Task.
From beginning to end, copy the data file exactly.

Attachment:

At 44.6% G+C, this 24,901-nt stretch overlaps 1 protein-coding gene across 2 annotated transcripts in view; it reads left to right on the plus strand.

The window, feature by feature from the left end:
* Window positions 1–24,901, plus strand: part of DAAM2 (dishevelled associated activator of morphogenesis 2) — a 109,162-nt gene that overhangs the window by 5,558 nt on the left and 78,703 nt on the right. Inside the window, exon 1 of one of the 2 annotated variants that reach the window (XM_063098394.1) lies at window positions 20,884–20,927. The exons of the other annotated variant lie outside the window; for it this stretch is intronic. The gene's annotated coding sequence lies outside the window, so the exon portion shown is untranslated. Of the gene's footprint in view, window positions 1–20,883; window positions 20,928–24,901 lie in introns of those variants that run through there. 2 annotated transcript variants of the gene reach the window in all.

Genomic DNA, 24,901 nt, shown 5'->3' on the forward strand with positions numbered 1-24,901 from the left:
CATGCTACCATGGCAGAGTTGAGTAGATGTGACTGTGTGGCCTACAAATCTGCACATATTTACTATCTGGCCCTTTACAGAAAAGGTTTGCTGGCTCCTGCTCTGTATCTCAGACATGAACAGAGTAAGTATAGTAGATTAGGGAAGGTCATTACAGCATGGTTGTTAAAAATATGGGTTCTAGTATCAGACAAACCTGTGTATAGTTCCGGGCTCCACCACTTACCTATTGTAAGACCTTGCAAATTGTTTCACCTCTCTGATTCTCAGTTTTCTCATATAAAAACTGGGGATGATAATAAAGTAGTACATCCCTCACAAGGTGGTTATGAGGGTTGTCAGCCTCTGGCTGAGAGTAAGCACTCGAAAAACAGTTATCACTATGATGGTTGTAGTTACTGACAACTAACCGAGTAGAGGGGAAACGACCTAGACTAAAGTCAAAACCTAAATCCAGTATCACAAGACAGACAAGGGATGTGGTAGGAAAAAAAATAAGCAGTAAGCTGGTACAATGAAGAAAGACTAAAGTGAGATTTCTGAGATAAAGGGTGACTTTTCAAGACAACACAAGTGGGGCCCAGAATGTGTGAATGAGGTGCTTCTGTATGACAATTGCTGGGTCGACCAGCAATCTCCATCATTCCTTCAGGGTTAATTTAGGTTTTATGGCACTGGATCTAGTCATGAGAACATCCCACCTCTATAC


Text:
At 44.6% G+C, this 24,901-nt stretch overlaps 1 protein-coding gene across 2 annotated transcripts in view; it reads left to right on the plus strand.

The window, feature by feature from the left end:
* Window positions 1–24,901, plus strand: part of DAAM2 (dishevelled associated activator of morphogenesis 2) — a 109,162-nt gene that overhangs the window by 5,558 nt on the left and 78,703 nt on the right. Inside the window, exon 1 of one of the 2 annotated variants that reach the window (XM_063098394.1) lies at window positions 20,884–20,927. The exons of the other annotated variant lie outside the window; for it this stretch is intronic. The gene's annotated coding sequence lies outside the window, so the exon portion shown is untranslated. Of the gene's footprint in view, window positions 1–20,883; window positions 20,928–24,901 lie in introns of those variants that run through there. 2 annotated transcript variants of the gene reach the window in all.

Genomic DNA, 24,901 nt, shown 5'->3' on the forward strand with positions numbered 1-24,901 from the left:
CATGCTACCATGGCAGAGTTGAGTAGATGTGACTGTGTGGCCTACAAATCTGCACATATTTACTATCTGGCCCTTTACAGAAAAGGTTTGCTGGCTCCTGCTCTGTATCTCAGACATGAACAGAGTAAGTATAGTAGATTAGGGAAGGTCATTACAGCATGGTTGTTAAAAATATGGGTTCTAGTATCAGACAAACCTGTGTATAGTTCCGGGCTCCACCACTTACCTATTGTAAGACCTTGCAAATTGTTTCACCTCTCTGATTCTCAGTTTTCTCATATAAAAACTGGGGATGATAATAAAGTAGTACATCCCTCACAAGGTGGTTATGAGGGTTGTCAGCCTCTGGCTGAGAGTAAGCACTCGAAAAACAGTTATCACTATGATGGTTGTAGTTACTGACAACTAACCGAGTAGAGGGGAAACGACCTAGACTAAAGTCAAAACCTAAATCCAGTATCACAAGACAGACAAGGGATGTGGTAGGAAAAAAAATAAGCAGTAAGCTGGTACAATGAAGAAAGACTAAAGTGAGATTTCTGAGATAAAGGGTGACTTTTCAAGACAACACAAGTGGGGCCCAGAATGTGTGAATGAGGTGCTTCTGTATGACAATTGCTGGGTCGACCAGCAATCTCCATCATTCCTTCAGGGTTAATTTAGGTTTTATGGCACTGGATCTAGTCATGAGAACATCCCACCTCTATAC